Robotic rovers are currently exploring the surface of Mars. Part of a rover’s mission is to survey the planet for signs of life. There might be nothing to find – but what if there is, and the rovers just can’t “see” it?
New research published today in Nature Communications suggests the rovers’ current equipment might not actually be up to the task of finding evidence of life.
As an extreme environment microbiologist, the challenges of searching for life where it seems near-impossible are familiar to me.
In astrobiology, we study the diversity of life in sites on Earth with environmental or physical features that resemble regions already described on Mars. We call these terrestrial environments “Mars analogue” sites.
Limits of detection
The new research, led by Armando Azua-Bustos at the Center for Astrobiology in Madrid, tested the sophisticated instruments currently in use by NASA’s Curiosity and Perseverance rovers – as well as some newer lab equipment planned for future analysis – in the Mars analogue of the Atacama Desert.
Azua-Bustos and colleagues found the rovers’ testbed equipment – tools for analysing samples in the field – had limited ability to detect the traces of life we might expect to find on the red planet. They were able to detect the mineral components of the samples, but were not always able to detect organic molecules.
In my team’s case, our Mars analogue sites are the cold and hyper-arid deserts of the Dry Valleys and Windmill Islands in Antarctica.
In both of these sites, life exists despite extreme pressures. Finding evidence of life is challenging, given the harsh conditions and the scarcity of microbial life present.
First, we must define the biological and physical boundaries of life existing (and being detected) in analogue “extreme” environments. Then we need to develop tools to identify the “biosignatures” for life. These include organic molecules like lipids, nucleic acids and proteins. Finally, we determine how sensitive tools need to be to detect those biosignatures, on Earth and also Mars. This tells us the limits of our detection.
The search for a dark microbiome
In my field of extreme microbiology, “microbial dark matter” is when the majority of microscopic organisms in a sample have not been isolated and/or characterised. To identify them, we require next-generation sequencing need to define. Azua-Bustos’s team go one step further, proposing a “dark microbiome” which contains potentially relic, extinct Earth species.
Azua-Bustos’s team found sophisticated laboratory techniques could detect a dark microbiome in the Atacama Desert’s Martian-like hyper-arid soil samples. However, the rovers’ current equipment wouldn’t be able to detect it on Mars.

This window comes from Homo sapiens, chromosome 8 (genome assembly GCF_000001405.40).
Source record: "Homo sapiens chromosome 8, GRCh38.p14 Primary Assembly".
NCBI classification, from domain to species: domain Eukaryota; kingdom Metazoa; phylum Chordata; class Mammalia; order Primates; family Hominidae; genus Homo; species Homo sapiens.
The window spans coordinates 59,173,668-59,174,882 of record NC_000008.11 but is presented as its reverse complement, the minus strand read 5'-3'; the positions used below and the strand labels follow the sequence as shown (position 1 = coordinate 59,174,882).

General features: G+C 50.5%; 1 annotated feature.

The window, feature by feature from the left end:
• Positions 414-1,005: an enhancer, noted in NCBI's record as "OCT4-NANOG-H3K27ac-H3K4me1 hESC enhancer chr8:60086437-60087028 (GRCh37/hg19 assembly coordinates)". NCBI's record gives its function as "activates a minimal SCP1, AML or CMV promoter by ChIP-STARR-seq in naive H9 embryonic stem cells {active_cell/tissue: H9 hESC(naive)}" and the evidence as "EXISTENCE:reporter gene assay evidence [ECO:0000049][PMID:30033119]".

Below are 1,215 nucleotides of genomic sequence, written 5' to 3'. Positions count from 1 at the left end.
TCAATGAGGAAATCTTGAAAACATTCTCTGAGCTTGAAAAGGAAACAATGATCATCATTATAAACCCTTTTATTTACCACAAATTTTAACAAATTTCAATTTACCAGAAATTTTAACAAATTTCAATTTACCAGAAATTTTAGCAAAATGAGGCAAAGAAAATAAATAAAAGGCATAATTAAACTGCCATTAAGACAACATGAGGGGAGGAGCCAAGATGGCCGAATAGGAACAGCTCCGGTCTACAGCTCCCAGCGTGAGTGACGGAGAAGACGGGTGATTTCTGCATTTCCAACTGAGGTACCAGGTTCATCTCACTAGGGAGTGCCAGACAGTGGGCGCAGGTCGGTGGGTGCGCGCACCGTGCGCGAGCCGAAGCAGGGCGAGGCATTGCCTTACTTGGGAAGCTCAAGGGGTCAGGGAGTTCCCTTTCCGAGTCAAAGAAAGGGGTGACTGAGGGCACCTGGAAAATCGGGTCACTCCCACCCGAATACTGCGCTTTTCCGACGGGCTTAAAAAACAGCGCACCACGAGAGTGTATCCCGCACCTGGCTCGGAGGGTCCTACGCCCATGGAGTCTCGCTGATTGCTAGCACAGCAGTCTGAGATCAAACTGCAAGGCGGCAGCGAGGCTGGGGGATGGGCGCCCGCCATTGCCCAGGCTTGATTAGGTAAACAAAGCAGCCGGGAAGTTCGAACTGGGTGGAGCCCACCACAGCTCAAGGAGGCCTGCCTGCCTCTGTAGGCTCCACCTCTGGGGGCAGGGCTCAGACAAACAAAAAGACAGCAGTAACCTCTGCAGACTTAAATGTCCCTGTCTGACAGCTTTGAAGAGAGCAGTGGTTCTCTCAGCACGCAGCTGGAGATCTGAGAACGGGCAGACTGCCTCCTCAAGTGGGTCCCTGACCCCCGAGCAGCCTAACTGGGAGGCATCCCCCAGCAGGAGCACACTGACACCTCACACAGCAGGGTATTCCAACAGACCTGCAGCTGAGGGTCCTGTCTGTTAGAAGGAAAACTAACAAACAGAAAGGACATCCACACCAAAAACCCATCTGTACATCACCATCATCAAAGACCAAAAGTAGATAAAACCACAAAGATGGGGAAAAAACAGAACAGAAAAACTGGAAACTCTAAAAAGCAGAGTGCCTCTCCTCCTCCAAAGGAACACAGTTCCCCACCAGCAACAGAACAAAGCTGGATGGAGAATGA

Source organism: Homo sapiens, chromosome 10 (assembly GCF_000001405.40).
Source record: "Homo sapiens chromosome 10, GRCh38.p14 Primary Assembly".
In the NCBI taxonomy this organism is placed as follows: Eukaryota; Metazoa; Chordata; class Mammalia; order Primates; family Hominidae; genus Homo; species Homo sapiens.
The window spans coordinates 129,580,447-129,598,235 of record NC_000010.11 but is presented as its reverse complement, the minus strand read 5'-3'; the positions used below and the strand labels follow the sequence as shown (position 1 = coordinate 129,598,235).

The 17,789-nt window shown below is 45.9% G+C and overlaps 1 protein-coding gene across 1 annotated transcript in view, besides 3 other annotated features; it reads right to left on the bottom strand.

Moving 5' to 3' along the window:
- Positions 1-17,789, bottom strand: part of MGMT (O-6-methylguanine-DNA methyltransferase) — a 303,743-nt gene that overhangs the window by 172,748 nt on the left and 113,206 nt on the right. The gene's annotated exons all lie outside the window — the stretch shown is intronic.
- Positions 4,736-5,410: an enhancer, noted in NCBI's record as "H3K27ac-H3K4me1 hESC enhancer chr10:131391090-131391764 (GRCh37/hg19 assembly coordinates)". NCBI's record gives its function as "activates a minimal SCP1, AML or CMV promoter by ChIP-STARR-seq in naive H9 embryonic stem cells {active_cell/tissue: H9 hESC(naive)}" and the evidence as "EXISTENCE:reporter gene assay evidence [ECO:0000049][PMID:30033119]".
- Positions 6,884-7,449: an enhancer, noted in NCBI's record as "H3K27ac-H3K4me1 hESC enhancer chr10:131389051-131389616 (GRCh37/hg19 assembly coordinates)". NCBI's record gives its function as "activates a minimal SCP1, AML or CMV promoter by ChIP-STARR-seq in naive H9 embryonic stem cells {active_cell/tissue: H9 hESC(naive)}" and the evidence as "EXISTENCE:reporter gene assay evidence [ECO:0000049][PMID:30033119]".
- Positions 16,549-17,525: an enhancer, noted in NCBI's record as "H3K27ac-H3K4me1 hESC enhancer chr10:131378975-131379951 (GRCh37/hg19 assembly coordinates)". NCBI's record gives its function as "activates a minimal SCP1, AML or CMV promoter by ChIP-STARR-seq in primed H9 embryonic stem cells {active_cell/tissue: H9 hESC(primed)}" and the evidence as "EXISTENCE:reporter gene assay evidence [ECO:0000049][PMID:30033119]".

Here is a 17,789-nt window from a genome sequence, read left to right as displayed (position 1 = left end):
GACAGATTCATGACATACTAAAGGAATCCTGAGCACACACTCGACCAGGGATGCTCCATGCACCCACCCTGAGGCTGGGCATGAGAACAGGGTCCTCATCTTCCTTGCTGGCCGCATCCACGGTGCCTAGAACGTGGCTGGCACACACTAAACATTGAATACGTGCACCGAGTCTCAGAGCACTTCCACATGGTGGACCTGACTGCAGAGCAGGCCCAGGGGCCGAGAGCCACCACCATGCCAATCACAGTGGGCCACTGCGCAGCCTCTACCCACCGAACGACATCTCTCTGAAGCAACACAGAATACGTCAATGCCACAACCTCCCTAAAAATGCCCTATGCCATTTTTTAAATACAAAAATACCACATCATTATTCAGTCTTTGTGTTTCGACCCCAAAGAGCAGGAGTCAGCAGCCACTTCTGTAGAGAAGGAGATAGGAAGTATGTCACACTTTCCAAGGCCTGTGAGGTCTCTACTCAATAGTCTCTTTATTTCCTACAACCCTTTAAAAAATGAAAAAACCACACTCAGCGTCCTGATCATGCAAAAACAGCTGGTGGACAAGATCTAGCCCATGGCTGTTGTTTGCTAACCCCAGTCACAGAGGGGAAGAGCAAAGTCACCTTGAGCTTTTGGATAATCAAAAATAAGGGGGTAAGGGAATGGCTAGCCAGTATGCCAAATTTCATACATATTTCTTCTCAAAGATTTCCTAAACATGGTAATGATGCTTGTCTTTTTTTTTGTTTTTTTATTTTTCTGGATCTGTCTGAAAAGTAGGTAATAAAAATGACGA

In samples with such scarce biomass, we use highly sensitive laboratory methods to detect microbial life, including gene sequencing and visualising cells using microscopic analysis. Prototypes for genome sequencing in the field are being developed, but they do not have the sensitivity needed for low biomass samples – yet.
Different planet, different rules
The search for life on other planets also relies on our understanding of what life would need to exist, with the simplest list being energy, carbon and liquid water.
On Earth, most organisms use photosynthesis to harness energy from sunlight. This process requires water, which is almost totally unavailable in dry desert environments like Antarctica and the Atacama Desert – and, most likely, Mars. We think a process we dubbed “atmospheric chemosynthesis” could be filling this gap.
My team first discovered atmospheric chemosynthesis in the cold desert soils of Antarctica. In this overlooked metabolic process, bacteria literally “live on thin air” by consuming trace levels of hydrogen and carbon monoxide gas from the atmosphere.
We think dry desert microbiomes may rely on this process for energy as well as water, which is a byproduct of the process. Ecosystems like the ones we’ve found in Antarctica now offer one of the most promising ecological models in the search for Martian life.
We now believe there is potential for life in the ice-cemented subsurface of Mars. My team – alongside collaborators at NASA and the University of Pretoria – plan to investigate this in Antarctica’s University Valley, by defining the environmental limits to energy, metabolic water and carbon production via trace gas consumption.
We won’t find what we can’t define
Our new knowledge of target biosignatures and the level of sensitivity needed to detect them will be critical when designing or optimising future instrumentation to be deployed on missions aimed at finding life.
The goal of future missions to Mars, including the Icebreaker Life mission planned for 2026, is to search for evidence of life. The Icebreaker Life will sample ice-cemented ground, similar to Antarctic dry permafrost, and if it detects signs of life, a Mars Sample Return mission would be a high priority.
Returning samples to Earth for laboratory analysis is risky. As we found with our Antarctic soil samples, challenges can include contamination, preservation of cold temperatures during transport, and the need for specialist quarantine laboratories, to analyse samples without destroying them.
But as Asua-Bustos suggests, bringing samples to Earth for detailed lab analyses may be the only sure way to detect – or rule out – the presence (or past presence) of life.
- is a Professor of Microbiology, UNSW Sydney
- This article first appeared on The Conversation